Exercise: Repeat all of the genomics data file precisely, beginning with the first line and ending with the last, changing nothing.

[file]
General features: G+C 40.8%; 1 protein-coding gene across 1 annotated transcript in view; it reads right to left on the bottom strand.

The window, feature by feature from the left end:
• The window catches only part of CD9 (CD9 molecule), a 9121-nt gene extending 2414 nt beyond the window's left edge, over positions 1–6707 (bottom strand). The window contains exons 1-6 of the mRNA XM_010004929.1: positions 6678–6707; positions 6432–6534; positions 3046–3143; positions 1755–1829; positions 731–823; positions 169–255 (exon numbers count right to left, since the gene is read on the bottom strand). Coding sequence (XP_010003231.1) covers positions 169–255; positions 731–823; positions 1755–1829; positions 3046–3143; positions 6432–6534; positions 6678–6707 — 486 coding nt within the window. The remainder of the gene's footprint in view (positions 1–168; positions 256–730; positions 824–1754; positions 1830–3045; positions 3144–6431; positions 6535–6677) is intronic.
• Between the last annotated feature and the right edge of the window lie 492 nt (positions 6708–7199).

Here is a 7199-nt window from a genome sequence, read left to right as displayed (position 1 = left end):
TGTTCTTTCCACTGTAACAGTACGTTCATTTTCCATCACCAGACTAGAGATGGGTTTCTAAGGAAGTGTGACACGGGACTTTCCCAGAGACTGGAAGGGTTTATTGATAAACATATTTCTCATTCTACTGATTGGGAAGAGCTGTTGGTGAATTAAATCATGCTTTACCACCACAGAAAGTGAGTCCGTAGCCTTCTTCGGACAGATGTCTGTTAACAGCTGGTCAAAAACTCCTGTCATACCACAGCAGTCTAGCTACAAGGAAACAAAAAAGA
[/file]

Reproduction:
General features: G+C 40.8%; 1 protein-coding gene across 1 annotated transcript in view; it reads right to left on the bottom strand.

The window, feature by feature from the left end:
• The window catches only part of CD9 (CD9 molecule), a 9121-nt gene extending 2414 nt beyond the window's left edge, over positions 1–6707 (bottom strand). The window contains exons 1-6 of the mRNA XM_010004929.1: positions 6678–6707; positions 6432–6534; positions 3046–3143; positions 1755–1829; positions 731–823; positions 169–255 (exon numbers count right to left, since the gene is read on the bottom strand). Coding sequence (XP_010003231.1) covers positions 169–255; positions 731–823; positions 1755–1829; positions 3046–3143; positions 6432–6534; positions 6678–6707 — 486 coding nt within the window. The remainder of the gene's footprint in view (positions 1–168; positions 256–730; positions 824–1754; positions 1830–3045; positions 3144–6431; positions 6535–6677) is intronic.
• Between the last annotated feature and the right edge of the window lie 492 nt (positions 6708–7199).

Here is a 7199-nt window from a genome sequence, read left to right as displayed (position 1 = left end):
TGTTCTTTCCACTGTAACAGTACGTTCATTTTCCATCACCAGACTAGAGATGGGTTTCTAAGGAAGTGTGACACGGGACTTTCCCAGAGACTGGAAGGGTTTATTGATAAACATATTTCTCATTCTACTGATTGGGAAGAGCTGTTGGTGAATTAAATCATGCTTTACCACCACAGAAAGTGAGTCCGTAGCCTTCTTCGGACAGATGTCTGTTAACAGCTGGTCAAAAACTCCTGTCATACCACAGCAGTCTAGCTACAAGGAAACAAAAAAGA